Written by Segel and Nicholas Stoller, and directed by Stoller, the movie reverses the age-old convention, that a woman should sacrifice her career in order to make her marriage work. Tom, a gentle bear of a man, is initially more than happy to make sacrifices on behalf of Violet, one of which is the postponement of their wedding. It’s an intriguing set-up, particularly as Violet’s career involves running social experiments on unsuspecting subjects, but the writing is far from subtle. Despite the apparent equality in a relationship between two caring and smart people, Tom quickly emerges as a man-child who sulks when his own prospects are first limited, and then grows a beard and stalks deer in the forest with a crossbow. If the message wasn’t clear enough, Tom’s friends queue up to remind him that however civilised and sophisticated their contemporary incarnation may appear, men always have and always will ‘run on caveman software’. Apart from the crudeness of the story-telling, the film itself suffers from a self-indulgent reluctance to self-edit, which results in a 124 minute film, that’s at least half-an-hour too long. Segel and Blunt make for a likeable couple, and Blunt steals the show with a winsome performance, but the awkward pacing of the ending means you may stumble out into the light afterwards feeling like you’ve sat through a five-hour movie.
Based on a memoir by Beth Raymer, Lay the Favourite (15A) is a story of high-stakes gambling that moves from Las Vegas to New York and on to the Caribbean as the perky Beth (Rebecca Hall) trades a career in stripping for a marginally less risky game of fleecing punters. A mid-20s gal, Beth seems a little old to be the centre of a coming-of-age tale, but perhaps it’s her naivety that makes her appear younger than her age. Beth gradually learns from a pair of grizzled gamblers — Dink (Bruce Willis) and Rosie (Vince Vaughn) — that she shouldn’t think the best of everyone she meets, and that includes Dink and Rosie. For all the double-dealing going on, it’s a curiously guileless story, in which Beth stumbles from one crisis to the next, relying on her toothy grin and long legs (virtually every shot features Hall in hot pants) to bail her out of trouble. Directed by Stephen Frears, the film is lazily conceived, and at times it’s painful to remember that Frears also directed the small, dark masterpiece of con artists and gamblers, The Grifters (1990). Willis, Vaughn and Catherine-Zeta Jones are given very little character to work with in support, which leaves Hall high and dry.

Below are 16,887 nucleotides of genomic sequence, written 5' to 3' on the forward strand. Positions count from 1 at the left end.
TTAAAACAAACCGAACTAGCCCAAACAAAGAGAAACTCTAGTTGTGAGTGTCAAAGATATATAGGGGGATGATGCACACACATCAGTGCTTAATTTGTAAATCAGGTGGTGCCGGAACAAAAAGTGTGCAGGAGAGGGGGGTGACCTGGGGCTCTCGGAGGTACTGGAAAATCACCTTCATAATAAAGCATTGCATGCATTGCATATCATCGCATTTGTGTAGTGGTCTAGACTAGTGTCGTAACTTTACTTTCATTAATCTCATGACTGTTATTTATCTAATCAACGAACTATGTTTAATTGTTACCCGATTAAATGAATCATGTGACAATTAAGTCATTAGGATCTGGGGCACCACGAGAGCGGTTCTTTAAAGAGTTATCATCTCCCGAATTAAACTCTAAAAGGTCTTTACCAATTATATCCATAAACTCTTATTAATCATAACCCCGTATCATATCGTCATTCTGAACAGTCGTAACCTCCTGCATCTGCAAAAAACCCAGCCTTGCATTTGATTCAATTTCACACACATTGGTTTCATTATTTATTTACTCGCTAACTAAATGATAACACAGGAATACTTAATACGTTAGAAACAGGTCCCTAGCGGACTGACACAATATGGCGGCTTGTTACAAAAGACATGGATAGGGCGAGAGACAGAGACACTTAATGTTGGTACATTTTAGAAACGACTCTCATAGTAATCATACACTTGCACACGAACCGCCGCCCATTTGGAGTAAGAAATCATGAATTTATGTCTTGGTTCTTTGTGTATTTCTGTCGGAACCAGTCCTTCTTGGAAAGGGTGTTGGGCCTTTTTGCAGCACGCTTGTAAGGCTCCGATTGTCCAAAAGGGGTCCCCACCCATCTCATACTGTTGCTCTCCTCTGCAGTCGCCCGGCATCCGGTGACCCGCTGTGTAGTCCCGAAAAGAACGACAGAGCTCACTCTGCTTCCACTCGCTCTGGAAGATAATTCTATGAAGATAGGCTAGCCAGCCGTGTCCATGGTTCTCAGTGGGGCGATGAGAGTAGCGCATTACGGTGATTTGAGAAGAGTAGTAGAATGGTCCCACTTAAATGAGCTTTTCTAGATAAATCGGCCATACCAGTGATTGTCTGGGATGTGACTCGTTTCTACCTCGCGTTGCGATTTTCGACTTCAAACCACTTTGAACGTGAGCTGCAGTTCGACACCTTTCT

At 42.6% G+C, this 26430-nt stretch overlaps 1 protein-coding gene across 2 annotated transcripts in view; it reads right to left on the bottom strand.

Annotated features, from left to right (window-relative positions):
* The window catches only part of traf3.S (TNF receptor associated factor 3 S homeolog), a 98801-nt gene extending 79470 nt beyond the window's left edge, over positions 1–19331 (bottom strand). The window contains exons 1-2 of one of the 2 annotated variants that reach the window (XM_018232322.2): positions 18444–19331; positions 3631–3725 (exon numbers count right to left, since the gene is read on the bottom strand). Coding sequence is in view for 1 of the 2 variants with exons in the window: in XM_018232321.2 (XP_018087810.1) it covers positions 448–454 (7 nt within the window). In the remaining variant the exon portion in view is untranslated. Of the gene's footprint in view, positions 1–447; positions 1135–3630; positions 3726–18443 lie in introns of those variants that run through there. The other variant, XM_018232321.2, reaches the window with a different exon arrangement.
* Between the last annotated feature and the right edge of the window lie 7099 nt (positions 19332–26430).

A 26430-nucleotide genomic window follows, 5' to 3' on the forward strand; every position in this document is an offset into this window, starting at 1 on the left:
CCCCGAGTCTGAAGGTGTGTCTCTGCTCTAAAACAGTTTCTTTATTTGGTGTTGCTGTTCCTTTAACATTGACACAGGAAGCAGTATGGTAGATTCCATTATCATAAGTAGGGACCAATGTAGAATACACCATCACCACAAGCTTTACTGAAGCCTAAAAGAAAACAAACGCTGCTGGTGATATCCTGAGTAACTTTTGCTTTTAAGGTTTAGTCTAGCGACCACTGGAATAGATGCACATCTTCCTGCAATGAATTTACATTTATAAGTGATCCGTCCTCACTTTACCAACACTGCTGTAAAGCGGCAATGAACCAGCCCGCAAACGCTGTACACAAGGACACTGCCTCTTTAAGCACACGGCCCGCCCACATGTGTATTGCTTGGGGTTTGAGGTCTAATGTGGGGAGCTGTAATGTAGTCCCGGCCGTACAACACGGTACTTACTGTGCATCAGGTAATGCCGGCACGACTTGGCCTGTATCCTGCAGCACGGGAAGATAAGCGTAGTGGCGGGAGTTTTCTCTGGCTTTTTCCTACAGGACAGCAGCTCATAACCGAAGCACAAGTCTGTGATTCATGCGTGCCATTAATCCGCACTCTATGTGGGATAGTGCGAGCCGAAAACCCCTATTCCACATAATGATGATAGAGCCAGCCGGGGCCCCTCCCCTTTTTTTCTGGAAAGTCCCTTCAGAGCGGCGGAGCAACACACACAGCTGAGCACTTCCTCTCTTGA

History fans may want to wait for Steven Spielberg’s biopic Lincoln, starring Daniel Day Lewis, but those less fussy about historical veracity are in for a treat with Abraham Lincoln, Vampire Hunter (15A). Benjamin Walker stars as the US president who discovers that the bloodsucking undead are planning to take over America, and doesn’t hesitate to break out the garlic and wooden stakes. Directed by Timur Bekmambetov, this shows little of the director’s previously inventive horror touches. The concept is funny, but it’s a one-note joke as played on a rusty tuba.
The latest in a long line of movies featuring American tourists in peril, Chernobyl Diaries (16s) is inventive in its setting: the abandoned city of Chernobyl in the Ukraine, uninhabited since the nuclear meltdown of 1986. Illicitly brought into the city by their ex-special forces guide, the sextet of tourists thrill to the sight of urban wilderness — they even encounter a wild bear in one of the deserted buildings — and then their jeep transport refuses to start as night comes on. Bradley Parker’s movie makes occasional observations about the paranoia of Americans abroad, and touches on the damage caused to the environment by man’s unnatural abuse of resources, but its chief appeal is as a solid chase-’n’-scream horror flick.